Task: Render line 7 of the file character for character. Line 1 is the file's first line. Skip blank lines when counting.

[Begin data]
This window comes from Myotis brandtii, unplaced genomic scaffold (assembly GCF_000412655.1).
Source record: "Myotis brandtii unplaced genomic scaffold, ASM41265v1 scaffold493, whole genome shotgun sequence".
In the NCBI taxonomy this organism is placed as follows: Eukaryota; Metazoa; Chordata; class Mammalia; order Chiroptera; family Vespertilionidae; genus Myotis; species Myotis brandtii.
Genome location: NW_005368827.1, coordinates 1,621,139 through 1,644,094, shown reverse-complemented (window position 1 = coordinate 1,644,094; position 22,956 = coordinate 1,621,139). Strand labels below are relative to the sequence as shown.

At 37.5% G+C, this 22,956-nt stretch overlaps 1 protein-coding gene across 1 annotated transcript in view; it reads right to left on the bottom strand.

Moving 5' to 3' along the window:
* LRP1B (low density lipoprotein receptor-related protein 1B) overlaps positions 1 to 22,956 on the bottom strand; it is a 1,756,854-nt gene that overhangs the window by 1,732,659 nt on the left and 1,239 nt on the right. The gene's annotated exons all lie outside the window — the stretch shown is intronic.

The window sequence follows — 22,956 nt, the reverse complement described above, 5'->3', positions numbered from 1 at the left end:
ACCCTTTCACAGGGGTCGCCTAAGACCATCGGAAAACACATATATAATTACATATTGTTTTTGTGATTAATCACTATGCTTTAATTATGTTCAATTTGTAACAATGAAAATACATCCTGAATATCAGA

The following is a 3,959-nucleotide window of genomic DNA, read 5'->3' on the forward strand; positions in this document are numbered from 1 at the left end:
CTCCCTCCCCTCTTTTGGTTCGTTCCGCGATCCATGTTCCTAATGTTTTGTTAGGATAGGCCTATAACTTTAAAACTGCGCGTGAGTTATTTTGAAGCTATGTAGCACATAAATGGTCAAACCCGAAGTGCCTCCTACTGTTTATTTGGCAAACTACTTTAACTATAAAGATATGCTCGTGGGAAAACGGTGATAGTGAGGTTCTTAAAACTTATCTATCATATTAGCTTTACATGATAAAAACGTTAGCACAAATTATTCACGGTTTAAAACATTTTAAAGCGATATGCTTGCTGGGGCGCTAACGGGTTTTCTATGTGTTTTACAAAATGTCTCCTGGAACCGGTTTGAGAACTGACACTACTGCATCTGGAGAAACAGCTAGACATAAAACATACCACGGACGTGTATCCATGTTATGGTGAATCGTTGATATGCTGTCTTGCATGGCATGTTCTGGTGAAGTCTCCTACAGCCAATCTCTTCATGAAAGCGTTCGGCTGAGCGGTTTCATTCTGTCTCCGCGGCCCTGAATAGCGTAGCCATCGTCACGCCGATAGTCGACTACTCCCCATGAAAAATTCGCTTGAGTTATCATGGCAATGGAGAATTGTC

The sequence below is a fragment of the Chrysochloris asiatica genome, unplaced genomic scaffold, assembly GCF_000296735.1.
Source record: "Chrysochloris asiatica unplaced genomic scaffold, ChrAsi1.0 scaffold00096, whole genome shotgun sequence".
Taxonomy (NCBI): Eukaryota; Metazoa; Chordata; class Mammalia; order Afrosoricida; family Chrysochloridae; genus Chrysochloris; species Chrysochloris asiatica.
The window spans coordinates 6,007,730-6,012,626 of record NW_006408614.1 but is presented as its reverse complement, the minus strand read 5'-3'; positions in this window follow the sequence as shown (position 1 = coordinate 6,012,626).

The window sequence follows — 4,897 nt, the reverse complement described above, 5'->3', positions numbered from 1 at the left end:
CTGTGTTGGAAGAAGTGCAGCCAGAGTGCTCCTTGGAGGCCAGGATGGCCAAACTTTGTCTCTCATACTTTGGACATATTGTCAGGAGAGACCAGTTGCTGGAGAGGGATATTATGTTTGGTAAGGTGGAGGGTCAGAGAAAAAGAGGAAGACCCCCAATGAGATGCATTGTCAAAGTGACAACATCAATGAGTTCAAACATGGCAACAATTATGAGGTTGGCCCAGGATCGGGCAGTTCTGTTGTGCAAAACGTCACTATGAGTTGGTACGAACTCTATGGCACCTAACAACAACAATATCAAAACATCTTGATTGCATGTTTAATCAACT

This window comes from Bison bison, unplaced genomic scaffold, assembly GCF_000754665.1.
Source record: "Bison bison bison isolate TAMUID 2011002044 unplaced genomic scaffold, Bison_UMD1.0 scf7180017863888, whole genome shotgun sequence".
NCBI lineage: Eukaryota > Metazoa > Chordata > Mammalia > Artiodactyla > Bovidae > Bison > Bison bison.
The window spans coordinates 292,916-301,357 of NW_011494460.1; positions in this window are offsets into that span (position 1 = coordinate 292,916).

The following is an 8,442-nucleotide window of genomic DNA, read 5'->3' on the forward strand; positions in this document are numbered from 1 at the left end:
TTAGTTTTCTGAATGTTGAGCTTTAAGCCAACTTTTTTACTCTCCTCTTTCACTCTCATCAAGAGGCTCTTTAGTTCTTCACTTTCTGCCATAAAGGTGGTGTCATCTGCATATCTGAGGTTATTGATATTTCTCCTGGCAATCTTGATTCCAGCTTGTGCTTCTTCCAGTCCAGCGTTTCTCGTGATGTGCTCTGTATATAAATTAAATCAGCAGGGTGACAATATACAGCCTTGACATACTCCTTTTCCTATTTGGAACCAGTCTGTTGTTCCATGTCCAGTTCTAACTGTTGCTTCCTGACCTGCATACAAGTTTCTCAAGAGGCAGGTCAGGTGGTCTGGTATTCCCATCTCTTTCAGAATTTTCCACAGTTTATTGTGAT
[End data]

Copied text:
* LRP1B (low density lipoprotein receptor-related protein 1B) overlaps positions 1 to 22,956 on the bottom strand; it is a 1,756,854-nt gene that overhangs the window by 1,732,659 nt on the left and 1,239 nt on the right. The gene's annotated exons all lie outside the window — the stretch shown is intronic.